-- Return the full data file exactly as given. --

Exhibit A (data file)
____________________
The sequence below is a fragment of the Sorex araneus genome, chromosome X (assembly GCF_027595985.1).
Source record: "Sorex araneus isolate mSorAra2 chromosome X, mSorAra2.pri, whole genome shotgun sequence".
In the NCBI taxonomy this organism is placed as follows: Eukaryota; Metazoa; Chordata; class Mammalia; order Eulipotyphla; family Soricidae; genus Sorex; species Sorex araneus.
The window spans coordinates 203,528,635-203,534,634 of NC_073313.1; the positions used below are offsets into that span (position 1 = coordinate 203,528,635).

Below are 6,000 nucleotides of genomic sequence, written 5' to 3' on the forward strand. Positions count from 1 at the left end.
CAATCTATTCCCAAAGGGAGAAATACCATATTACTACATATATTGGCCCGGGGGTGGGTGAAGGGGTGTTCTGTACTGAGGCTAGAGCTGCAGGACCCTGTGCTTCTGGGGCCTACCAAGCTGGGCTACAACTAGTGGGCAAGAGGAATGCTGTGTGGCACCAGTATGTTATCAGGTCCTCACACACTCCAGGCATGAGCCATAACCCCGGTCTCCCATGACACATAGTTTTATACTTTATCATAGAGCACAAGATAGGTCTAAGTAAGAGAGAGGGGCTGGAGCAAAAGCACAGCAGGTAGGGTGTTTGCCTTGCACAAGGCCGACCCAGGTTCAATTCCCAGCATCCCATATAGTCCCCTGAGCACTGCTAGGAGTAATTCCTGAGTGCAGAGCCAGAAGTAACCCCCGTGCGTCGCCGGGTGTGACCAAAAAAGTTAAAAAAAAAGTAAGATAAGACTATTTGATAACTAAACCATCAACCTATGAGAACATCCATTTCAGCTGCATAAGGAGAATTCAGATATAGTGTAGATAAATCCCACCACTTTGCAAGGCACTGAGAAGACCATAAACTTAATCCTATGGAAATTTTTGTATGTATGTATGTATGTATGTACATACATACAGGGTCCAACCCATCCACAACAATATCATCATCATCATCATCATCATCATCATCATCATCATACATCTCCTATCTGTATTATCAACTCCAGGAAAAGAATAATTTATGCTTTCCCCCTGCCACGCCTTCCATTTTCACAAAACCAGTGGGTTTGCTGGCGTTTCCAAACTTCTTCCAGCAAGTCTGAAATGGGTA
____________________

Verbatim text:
The sequence below is a fragment of the Sorex araneus genome, chromosome X (assembly GCF_027595985.1).
Source record: "Sorex araneus isolate mSorAra2 chromosome X, mSorAra2.pri, whole genome shotgun sequence".
In the NCBI taxonomy this organism is placed as follows: Eukaryota; Metazoa; Chordata; class Mammalia; order Eulipotyphla; family Soricidae; genus Sorex; species Sorex araneus.
The window spans coordinates 203,528,635-203,534,634 of NC_073313.1; the positions used below are offsets into that span (position 1 = coordinate 203,528,635).

Below are 6,000 nucleotides of genomic sequence, written 5' to 3' on the forward strand. Positions count from 1 at the left end.
CAATCTATTCCCAAAGGGAGAAATACCATATTACTACATATATTGGCCCGGGGGTGGGTGAAGGGGTGTTCTGTACTGAGGCTAGAGCTGCAGGACCCTGTGCTTCTGGGGCCTACCAAGCTGGGCTACAACTAGTGGGCAAGAGGAATGCTGTGTGGCACCAGTATGTTATCAGGTCCTCACACACTCCAGGCATGAGCCATAACCCCGGTCTCCCATGACACATAGTTTTATACTTTATCATAGAGCACAAGATAGGTCTAAGTAAGAGAGAGGGGCTGGAGCAAAAGCACAGCAGGTAGGGTGTTTGCCTTGCACAAGGCCGACCCAGGTTCAATTCCCAGCATCCCATATAGTCCCCTGAGCACTGCTAGGAGTAATTCCTGAGTGCAGAGCCAGAAGTAACCCCCGTGCGTCGCCGGGTGTGACCAAAAAAGTTAAAAAAAAAGTAAGATAAGACTATTTGATAACTAAACCATCAACCTATGAGAACATCCATTTCAGCTGCATAAGGAGAATTCAGATATAGTGTAGATAAATCCCACCACTTTGCAAGGCACTGAGAAGACCATAAACTTAATCCTATGGAAATTTTTGTATGTATGTATGTATGTATGTACATACATACAGGGTCCAACCCATCCACAACAATATCATCATCATCATCATCATCATCATCATCATCATCATACATCTCCTATCTGTATTATCAACTCCAGGAAAAGAATAATTTATGCTTTCCCCCTGCCACGCCTTCCATTTTCACAAAACCAGTGGGTTTGCTGGCGTTTCCAAACTTCTTCCAGCAAGTCTGAAATGGGTA